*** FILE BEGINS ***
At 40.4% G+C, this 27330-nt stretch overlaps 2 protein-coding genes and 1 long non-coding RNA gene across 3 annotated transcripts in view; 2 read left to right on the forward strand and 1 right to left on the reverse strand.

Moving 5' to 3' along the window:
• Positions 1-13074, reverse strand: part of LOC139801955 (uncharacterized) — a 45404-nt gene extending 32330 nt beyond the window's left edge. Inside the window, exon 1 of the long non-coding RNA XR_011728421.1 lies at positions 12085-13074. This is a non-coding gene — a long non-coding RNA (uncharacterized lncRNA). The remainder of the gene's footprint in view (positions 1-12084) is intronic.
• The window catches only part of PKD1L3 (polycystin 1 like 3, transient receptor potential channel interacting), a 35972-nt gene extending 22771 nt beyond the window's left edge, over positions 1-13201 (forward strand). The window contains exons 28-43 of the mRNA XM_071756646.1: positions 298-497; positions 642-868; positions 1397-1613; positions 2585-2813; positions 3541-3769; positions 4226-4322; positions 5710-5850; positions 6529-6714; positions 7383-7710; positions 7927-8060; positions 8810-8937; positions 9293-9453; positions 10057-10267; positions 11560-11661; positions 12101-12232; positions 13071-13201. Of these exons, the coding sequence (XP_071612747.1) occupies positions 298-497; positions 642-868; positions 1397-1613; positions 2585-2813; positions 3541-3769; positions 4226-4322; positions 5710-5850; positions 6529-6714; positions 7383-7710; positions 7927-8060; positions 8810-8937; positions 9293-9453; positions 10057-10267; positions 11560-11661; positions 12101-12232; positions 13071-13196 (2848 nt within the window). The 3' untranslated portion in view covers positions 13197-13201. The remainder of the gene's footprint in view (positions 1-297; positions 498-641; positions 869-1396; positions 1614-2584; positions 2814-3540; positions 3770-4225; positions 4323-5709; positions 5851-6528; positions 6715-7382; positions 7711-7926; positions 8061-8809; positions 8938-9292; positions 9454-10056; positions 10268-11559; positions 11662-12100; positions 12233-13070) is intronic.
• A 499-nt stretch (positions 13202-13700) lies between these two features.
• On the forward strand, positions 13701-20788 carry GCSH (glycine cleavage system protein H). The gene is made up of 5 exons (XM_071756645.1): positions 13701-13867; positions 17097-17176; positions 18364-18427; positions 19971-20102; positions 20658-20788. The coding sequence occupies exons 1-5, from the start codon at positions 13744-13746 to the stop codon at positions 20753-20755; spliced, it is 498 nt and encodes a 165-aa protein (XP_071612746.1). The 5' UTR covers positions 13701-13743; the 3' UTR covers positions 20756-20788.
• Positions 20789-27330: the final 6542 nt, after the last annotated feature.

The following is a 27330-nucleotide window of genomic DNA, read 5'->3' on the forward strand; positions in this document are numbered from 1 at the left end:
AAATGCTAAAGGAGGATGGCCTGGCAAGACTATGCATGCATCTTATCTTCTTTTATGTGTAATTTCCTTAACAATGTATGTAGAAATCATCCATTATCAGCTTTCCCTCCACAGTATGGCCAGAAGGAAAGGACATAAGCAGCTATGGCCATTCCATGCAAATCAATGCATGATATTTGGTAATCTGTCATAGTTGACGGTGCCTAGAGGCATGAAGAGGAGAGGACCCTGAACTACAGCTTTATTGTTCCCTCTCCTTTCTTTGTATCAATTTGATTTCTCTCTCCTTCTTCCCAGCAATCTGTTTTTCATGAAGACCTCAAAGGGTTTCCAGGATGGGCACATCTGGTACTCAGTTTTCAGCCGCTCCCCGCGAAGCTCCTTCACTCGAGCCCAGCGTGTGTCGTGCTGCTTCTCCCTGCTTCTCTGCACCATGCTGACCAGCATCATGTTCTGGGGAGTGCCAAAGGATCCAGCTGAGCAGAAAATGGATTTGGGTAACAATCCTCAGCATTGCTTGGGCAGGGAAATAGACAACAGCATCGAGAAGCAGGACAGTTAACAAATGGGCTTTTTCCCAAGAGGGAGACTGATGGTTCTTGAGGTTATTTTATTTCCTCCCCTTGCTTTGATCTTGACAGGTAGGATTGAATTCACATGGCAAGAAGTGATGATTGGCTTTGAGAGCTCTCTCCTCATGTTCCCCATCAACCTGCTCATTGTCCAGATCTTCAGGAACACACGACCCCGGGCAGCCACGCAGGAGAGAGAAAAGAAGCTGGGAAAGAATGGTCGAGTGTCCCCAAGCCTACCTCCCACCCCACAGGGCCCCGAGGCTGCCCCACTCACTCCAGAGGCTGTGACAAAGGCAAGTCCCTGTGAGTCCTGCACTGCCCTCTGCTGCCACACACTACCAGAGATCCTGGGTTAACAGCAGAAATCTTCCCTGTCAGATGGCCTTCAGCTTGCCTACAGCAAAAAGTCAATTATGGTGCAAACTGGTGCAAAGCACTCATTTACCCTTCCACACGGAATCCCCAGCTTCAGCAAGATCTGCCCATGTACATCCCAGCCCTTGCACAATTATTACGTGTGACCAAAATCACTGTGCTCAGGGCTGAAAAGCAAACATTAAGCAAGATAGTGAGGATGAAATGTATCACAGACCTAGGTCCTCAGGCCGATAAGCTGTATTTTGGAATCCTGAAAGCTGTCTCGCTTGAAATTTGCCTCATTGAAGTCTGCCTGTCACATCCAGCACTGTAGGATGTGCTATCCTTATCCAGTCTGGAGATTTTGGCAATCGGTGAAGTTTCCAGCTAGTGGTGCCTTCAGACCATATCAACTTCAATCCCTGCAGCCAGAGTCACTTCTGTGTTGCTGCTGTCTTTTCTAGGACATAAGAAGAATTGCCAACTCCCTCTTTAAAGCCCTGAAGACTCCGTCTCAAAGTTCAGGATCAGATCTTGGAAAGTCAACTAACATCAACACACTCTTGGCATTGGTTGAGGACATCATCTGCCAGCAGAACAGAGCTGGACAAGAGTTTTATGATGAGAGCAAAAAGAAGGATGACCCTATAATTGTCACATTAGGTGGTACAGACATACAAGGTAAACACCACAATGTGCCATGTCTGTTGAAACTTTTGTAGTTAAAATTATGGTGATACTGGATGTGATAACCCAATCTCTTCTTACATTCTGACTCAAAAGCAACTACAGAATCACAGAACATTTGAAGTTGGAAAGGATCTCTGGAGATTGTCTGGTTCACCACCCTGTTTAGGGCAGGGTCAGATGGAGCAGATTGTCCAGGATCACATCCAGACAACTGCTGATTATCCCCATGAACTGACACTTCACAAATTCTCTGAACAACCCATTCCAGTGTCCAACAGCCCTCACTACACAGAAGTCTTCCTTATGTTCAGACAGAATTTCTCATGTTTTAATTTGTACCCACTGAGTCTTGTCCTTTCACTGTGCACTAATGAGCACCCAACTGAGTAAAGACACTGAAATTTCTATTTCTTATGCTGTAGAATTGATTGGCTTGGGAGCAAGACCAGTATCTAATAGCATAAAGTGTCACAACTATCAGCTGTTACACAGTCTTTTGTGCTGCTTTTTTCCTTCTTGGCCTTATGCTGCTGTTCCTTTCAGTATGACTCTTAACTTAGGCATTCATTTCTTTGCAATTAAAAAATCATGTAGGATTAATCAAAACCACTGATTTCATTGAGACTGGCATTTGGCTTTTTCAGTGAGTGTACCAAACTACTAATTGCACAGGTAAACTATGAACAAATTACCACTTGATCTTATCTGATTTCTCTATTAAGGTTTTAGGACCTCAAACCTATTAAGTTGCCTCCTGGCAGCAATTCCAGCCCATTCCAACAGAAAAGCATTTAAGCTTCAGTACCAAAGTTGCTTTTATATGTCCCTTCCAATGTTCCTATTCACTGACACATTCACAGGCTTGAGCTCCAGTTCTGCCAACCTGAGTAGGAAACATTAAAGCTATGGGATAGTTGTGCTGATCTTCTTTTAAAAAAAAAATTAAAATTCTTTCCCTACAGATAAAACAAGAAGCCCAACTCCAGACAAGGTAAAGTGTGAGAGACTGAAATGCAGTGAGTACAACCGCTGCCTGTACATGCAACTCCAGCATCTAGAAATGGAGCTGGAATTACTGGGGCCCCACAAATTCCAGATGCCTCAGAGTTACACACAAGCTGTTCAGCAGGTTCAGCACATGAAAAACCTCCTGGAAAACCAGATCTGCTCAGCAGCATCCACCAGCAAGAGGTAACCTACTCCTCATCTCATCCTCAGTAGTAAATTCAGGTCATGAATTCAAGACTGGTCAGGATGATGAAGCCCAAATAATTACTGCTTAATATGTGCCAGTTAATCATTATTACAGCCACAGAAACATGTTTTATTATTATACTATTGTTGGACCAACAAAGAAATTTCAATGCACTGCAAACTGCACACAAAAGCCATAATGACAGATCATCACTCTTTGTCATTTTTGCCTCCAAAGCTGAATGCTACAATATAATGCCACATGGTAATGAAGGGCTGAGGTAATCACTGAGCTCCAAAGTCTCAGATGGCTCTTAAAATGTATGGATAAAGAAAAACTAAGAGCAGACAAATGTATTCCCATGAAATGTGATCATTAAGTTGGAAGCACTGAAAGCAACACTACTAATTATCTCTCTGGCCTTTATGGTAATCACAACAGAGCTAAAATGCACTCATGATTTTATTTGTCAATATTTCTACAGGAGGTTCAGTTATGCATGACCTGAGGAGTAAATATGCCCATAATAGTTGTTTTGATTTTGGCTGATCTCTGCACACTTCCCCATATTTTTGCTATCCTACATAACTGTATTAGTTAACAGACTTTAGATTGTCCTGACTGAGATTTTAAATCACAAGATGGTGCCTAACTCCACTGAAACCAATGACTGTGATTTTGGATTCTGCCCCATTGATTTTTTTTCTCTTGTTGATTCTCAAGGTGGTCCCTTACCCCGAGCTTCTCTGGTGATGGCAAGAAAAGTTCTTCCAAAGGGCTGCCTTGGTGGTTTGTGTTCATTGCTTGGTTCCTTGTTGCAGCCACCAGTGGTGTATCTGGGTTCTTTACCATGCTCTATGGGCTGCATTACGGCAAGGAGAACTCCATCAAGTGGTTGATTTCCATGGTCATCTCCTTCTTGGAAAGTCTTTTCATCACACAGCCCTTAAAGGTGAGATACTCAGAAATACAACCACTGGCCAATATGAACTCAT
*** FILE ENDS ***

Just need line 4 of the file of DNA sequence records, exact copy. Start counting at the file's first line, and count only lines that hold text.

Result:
• The window catches only part of PKD1L3 (polycystin 1 like 3, transient receptor potential channel interacting), a 35972-nt gene extending 22771 nt beyond the window's left edge, over positions 1-13201 (forward strand). The window contains exons 28-43 of the mRNA XM_071756646.1: positions 298-497; positions 642-868; positions 1397-1613; positions 2585-2813; positions 3541-3769; positions 4226-4322; positions 5710-5850; positions 6529-6714; positions 7383-7710; positions 7927-8060; positions 8810-8937; positions 9293-9453; positions 10057-10267; positions 11560-11661; positions 12101-12232; positions 13071-13201. Of these exons, the coding sequence (XP_071612747.1) occupies positions 298-497; positions 642-868; positions 1397-1613; positions 2585-2813; positions 3541-3769; positions 4226-4322; positions 5710-5850; positions 6529-6714; positions 7383-7710; positions 7927-8060; positions 8810-8937; positions 9293-9453; positions 10057-10267; positions 11560-11661; positions 12101-12232; positions 13071-13196 (2848 nt within the window). The 3' untranslated portion in view covers positions 13197-13201. The remainder of the gene's footprint in view (positions 1-297; positions 498-641; positions 869-1396; positions 1614-2584; positions 2814-3540; positions 3770-4225; positions 4323-5709; positions 5851-6528; positions 6715-7382; positions 7711-7926; positions 8061-8809; positions 8938-9292; positions 9454-10056; positions 10268-11559; positions 11662-12100; positions 12233-13070) is intronic.